Crater east of Shasta? Geologists, please read.

Another geologist checking in here… Pantellerite’s got some good links up there and don’t let the flatter nature of the structure fool you. The mineral composition of the magma might account for that OR it could be from a post-eruption collapse due to depletion of the supporting magma chamber.

Well, I’m sitting here with my DeLorme Northern California Gazetteer on my lap. Mt. Shasta is on map 36, at A-4, but it’s really all over the place on the dividing line between maps 36 and 37. It’s huge.

So about 45 miles east of that is map 38. In the top middle of map 38 at A-2 is something called “Deep Crater”, directly abutting the south edge of the Burnt Lava Flow Virgin Area [notice with what incredible self-discipline I avoid making the obligatory joke about virgins].

“Deep Crater” itself measures only about a mile across, it has only two elevation lines, and it’s surrounded by flat scrub. I think it’s too small to be a caldera. For comparison, Mt. Shasta takes up nearly my whole Bic pen, with at least 20 or so closely spaced elevation lines, which makes it, ooh, really big, sprawled there in between maps 36 and 37.

But “Deep Crater” is only half an inch wide, making it a mile across, and it’s flat around it. And yep, it sure does look like an impact crater with a nice berm around it.


These are the coordinates for maps 38 and 39, spread out open across my lap.

Top latitude is 41[sup]o[/sup] 30’.
Bottom latitude is 41[sup]o[/sup] 00.

West longitude is 121[sup]o[/sup] 45’.
East longitude is 120[sup]o[/sup] 52’ 30".

So Deep Crater is up in the very top middle of map 38, almost right at latitude 41[sup]o[/sup] 30’, shoulder-to-shoulder with the lava beds.

That sounds like what I saw. I think I remember guessing the crater I saw was about a mile across, but it has been three and a half months… How long is a mile as viewed from 30,000 feet?

You didn’t notice another round crater several miles north of there, did you? IIRC, it wasn’t as “neat” as the first. A little more ragged.

Dang! Every time I try to use that topozone site, byt browser crashes! Fortunately I took the precaution of clipboarding the top part of this post!

So anyway… Any craters north-ish? I was leaning toward caldera until Duck Duck Goose aggreed that his topo chart looks like an impact. I was thinking that if there were other craters within 20 miles or so, and if they were progressively smaller, that it might indicate a strike. (Not an astrophysicist either, but I’m guessing the larger pieces of a broken meteorite would hit first.)

*Originally posted by Johnny L.A. *

Um, yeah, actually there is, now that we’re over the “getting home from school” chaos and I can sit here with a gazetteer in my lap without having to explain 40 times in a row what I’m doing.

On map 28, which is the map directly above map 38, just at the bottom edge of the map, right on 41[sup]o[/sup]30’ latitude, in the middle of the Burnt Lava Flow Virgin Area, about 3 miles directly north of “Deep Crater”, it says “High Hole Crater”, but there aren’t any elevation lines, just a big round blob of green-for-trees, which I take to mean that the blob is a slightly sunken depression that filled with soil and moisture and can support trees. Bear in mind that in this neck of the woods, “trees” can mean some pretty scrubby-lookin’ little things, so from the air you might have been able to see it as an impact crater. It’s about a mile wide, too.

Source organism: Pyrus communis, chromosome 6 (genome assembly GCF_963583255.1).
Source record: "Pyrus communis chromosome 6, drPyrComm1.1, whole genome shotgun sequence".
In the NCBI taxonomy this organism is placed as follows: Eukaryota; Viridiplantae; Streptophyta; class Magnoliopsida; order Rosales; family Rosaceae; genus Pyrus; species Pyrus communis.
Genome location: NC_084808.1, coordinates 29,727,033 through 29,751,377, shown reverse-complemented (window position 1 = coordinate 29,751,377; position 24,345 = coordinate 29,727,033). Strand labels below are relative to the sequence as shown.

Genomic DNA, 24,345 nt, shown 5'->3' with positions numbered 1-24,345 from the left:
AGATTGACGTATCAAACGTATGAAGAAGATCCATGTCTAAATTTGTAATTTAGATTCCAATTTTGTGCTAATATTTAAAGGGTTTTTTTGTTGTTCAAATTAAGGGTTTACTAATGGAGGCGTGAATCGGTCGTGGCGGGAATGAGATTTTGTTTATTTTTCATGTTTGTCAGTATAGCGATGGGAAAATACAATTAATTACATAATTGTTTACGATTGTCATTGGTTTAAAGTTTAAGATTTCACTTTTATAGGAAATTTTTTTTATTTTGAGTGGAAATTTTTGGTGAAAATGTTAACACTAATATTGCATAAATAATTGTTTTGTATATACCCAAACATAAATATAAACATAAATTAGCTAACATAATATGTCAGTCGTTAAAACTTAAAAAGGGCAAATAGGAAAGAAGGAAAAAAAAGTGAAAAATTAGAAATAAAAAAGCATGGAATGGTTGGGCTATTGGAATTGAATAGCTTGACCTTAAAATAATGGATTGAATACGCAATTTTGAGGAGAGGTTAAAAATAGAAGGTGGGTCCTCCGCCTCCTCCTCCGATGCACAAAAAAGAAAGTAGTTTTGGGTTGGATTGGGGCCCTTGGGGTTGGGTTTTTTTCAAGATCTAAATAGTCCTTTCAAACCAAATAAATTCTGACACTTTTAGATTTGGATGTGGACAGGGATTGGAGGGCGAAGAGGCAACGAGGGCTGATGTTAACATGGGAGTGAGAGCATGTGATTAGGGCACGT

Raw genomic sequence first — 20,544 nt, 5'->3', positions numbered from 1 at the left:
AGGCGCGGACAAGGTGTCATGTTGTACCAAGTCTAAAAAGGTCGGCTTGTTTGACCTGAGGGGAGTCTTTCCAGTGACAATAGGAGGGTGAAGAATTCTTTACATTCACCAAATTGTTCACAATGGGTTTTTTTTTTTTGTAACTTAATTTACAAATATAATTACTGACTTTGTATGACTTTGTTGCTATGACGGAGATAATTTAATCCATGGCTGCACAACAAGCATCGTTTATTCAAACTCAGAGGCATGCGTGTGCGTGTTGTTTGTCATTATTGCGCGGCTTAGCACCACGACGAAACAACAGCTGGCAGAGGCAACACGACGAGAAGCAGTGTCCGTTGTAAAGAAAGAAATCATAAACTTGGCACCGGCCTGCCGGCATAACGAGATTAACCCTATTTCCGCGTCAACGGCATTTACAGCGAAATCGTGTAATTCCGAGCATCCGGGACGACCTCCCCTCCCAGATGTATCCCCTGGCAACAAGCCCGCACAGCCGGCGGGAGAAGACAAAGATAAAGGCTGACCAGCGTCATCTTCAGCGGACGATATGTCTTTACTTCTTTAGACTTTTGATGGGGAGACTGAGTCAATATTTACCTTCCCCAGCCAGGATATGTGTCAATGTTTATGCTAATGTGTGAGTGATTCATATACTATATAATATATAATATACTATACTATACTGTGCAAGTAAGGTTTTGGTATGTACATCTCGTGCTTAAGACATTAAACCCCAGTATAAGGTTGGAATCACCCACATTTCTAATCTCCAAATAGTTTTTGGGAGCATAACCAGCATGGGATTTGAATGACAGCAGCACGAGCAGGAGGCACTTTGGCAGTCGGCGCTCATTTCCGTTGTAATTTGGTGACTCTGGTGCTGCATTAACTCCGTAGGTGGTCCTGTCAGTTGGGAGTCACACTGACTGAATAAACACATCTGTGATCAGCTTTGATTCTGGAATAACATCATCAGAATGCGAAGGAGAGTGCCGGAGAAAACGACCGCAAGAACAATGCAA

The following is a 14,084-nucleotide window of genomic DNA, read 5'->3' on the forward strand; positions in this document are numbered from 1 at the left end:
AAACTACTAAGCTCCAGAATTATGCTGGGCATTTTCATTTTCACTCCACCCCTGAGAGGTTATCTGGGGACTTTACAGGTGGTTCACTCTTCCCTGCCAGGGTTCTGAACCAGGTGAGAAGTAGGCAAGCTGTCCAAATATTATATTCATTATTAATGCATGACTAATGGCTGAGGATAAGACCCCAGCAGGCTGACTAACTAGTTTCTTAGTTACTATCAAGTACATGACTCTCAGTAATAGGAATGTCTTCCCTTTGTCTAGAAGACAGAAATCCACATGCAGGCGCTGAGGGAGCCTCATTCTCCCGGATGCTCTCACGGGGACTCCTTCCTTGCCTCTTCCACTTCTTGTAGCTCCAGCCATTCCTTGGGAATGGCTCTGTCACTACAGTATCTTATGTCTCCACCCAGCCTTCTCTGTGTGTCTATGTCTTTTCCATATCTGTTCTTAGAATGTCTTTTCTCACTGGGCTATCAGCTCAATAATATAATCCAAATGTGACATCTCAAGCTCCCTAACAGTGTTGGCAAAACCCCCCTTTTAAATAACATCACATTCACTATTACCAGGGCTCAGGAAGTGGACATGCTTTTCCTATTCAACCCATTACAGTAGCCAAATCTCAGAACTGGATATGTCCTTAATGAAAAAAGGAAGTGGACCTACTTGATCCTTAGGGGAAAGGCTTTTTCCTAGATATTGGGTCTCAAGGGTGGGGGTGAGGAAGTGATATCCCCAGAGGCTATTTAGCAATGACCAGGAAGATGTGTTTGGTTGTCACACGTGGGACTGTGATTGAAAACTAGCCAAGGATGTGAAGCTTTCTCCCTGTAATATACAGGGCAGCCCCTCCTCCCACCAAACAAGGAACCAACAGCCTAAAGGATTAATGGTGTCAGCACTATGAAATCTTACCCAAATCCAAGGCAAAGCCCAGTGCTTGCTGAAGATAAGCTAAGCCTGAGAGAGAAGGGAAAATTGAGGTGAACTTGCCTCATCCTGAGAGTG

If you keep going due north about 10 miles, you run into Lava Beds National Monument.

…and squinting at it here, I see that there’s a kind of smaller ragged blobby extension due north of the round green blob. So viewed from 30,000 feet it might have looked like one ragged crater.

(love these technical terms–“ragged blobby”) :smiley:

From what i’ve seen of Long Valley caldera (i know this isnt the one but for example’s sake), it doesnt look like it’s a volcano. It’s about 18 miles across, but it does have smaller cones inside of it (part of the mono-inyo chain). When Long Valley caldera blew, it was 2,000 times stronger than the Mt. Saint Helen’s eruption.

Take a look at this, is this it? This seems to be what DDG was talking about.

Genseric: Good link! I can’t really say that’s what I saw, though. I guess I’ll have to take a ride on Alaksa Airlines and bring my camera next time!

This just occurred to me: Could circular depressions be caused by geysers (or old geezers :wink: )? Maybe I saw an old mud pit?

Still nuttin’ but thanks for thinking of me. Got any questions about the geology of New England?

I don’t think so - none that were a mile wide or so, at any rate. I wouldn’t want to be around if a geyser that big ever blew. :wink: Given the geologic activity in the area, I would still favor a volcanic crater of some kind - they don’t all have to be as big as the one at the top of Mount Shasta. The only other possibility that springs to mind is the opening marking the collapse of a lava tube, although what you saw seems a bit big for that as well.

I think you’re just going to have to fly over it again and report back. :slight_smile:

The Cinder Cone at Lassen Park

Although it’s probably not the one you’re referring to,there is an amazing cinder cone In Lassen Park’s eastern backcountry.
I have hiked there and gone to the top.
It looks just like what every volcano in every Tarzan movie or dinosoar movie always looked like.It is barren,perfectly cone shaped with a flat top,and a cone shaped crater.
Also notable are the surroundings."Painted"dunes of brightly colored volcanic cinders,a large grey desert of the same,and a huge jagged lava flow(shards of rock)called “The Fantastic Lava beds”.